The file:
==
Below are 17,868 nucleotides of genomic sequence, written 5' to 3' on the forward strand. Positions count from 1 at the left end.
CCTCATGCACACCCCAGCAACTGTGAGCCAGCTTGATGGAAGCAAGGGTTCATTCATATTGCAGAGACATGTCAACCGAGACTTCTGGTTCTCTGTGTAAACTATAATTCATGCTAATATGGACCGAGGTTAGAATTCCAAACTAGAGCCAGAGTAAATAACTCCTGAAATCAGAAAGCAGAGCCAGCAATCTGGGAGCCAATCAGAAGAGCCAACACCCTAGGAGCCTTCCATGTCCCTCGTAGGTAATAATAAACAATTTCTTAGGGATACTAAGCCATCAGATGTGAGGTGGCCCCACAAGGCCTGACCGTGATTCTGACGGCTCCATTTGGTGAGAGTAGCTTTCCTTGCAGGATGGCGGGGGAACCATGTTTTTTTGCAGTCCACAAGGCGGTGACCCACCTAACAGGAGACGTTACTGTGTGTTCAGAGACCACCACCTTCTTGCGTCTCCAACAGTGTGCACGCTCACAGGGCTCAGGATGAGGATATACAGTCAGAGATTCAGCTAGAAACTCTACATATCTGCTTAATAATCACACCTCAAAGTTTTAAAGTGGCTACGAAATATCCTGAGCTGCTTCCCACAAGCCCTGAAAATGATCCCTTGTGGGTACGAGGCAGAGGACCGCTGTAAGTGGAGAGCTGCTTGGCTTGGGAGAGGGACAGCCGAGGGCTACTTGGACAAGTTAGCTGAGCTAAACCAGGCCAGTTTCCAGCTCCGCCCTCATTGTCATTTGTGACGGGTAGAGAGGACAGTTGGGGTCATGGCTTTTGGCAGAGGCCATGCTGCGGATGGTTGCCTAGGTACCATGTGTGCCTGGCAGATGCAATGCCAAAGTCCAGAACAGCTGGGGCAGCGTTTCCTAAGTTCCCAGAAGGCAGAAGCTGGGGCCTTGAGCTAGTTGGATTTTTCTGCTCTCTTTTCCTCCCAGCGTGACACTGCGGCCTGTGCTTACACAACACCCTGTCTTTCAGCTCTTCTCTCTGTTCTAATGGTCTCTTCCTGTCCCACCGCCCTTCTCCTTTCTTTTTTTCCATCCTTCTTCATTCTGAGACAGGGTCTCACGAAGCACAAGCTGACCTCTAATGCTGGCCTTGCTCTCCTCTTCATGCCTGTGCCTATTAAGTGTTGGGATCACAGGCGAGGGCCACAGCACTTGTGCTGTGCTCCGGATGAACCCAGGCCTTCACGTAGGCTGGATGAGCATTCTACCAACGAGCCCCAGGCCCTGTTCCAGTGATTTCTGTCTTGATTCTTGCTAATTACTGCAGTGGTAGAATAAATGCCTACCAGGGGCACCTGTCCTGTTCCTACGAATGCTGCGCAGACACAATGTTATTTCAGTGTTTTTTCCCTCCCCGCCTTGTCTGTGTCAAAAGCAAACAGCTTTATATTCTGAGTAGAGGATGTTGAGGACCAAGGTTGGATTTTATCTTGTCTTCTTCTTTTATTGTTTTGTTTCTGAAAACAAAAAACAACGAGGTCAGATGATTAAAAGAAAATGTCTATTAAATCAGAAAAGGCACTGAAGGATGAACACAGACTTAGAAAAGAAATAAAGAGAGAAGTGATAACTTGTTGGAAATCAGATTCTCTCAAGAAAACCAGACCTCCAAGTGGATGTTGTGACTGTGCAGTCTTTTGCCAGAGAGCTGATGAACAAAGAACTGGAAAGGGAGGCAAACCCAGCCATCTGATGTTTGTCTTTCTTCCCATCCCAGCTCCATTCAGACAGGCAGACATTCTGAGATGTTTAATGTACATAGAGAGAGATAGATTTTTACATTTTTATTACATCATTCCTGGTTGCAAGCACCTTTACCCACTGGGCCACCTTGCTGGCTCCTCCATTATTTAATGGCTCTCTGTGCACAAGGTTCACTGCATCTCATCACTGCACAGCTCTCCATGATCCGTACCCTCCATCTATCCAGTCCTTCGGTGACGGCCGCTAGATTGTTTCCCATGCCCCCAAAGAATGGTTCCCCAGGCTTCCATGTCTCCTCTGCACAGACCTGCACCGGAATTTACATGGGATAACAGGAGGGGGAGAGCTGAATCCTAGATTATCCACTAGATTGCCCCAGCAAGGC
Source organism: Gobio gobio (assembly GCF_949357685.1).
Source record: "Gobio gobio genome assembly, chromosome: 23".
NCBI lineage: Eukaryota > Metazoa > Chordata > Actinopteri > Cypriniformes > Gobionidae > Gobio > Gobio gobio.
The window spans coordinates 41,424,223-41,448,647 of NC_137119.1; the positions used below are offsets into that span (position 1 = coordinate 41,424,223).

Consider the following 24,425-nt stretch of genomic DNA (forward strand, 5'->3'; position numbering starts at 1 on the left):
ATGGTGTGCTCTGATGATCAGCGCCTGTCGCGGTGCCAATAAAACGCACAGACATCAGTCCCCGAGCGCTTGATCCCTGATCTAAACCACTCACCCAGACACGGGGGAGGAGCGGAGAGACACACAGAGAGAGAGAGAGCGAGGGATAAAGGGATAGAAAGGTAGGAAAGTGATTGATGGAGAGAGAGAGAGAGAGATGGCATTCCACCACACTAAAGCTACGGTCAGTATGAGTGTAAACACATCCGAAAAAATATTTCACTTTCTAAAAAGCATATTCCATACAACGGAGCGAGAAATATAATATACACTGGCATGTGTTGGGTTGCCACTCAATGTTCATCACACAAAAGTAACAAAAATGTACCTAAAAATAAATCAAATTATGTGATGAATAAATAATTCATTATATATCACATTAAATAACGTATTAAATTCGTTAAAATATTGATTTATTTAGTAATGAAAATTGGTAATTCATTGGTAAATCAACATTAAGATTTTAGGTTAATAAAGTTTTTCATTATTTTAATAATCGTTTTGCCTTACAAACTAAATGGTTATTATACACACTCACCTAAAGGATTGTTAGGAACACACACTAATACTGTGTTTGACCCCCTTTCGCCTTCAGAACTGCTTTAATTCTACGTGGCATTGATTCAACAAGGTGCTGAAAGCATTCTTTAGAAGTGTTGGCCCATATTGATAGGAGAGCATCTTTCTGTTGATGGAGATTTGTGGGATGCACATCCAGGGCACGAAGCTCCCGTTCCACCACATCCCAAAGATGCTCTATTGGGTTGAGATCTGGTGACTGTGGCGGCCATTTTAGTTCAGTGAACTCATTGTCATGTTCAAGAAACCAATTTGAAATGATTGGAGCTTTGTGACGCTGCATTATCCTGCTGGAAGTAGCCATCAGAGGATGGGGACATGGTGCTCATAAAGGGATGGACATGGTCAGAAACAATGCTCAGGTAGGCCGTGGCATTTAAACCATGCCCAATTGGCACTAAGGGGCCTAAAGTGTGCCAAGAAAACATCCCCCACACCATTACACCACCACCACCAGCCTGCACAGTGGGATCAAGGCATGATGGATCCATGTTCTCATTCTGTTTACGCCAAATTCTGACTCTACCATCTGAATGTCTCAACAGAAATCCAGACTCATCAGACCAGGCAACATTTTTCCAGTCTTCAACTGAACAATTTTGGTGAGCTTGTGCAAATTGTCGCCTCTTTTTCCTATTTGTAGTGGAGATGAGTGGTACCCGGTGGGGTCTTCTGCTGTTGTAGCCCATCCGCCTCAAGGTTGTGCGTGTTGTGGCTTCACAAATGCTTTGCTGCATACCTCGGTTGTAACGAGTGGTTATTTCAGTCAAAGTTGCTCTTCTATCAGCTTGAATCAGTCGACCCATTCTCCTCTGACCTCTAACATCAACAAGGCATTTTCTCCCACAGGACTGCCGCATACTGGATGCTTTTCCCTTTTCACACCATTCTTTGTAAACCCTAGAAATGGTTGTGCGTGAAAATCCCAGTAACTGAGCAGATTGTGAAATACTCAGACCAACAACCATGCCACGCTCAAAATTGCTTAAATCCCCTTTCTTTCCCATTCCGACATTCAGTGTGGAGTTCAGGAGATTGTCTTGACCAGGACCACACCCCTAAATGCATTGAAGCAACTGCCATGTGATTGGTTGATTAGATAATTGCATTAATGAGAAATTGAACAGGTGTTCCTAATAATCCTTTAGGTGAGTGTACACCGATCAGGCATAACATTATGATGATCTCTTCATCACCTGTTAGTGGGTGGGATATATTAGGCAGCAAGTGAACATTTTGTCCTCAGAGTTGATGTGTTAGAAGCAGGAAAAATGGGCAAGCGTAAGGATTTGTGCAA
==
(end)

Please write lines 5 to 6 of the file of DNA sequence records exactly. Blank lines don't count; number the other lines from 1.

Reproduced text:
NCBI lineage: Eukaryota > Metazoa > Chordata > Actinopteri > Cypriniformes > Gobionidae > Gobio > Gobio gobio.
The window spans coordinates 41,424,223-41,448,647 of NC_137119.1; the positions used below are offsets into that span (position 1 = coordinate 41,424,223).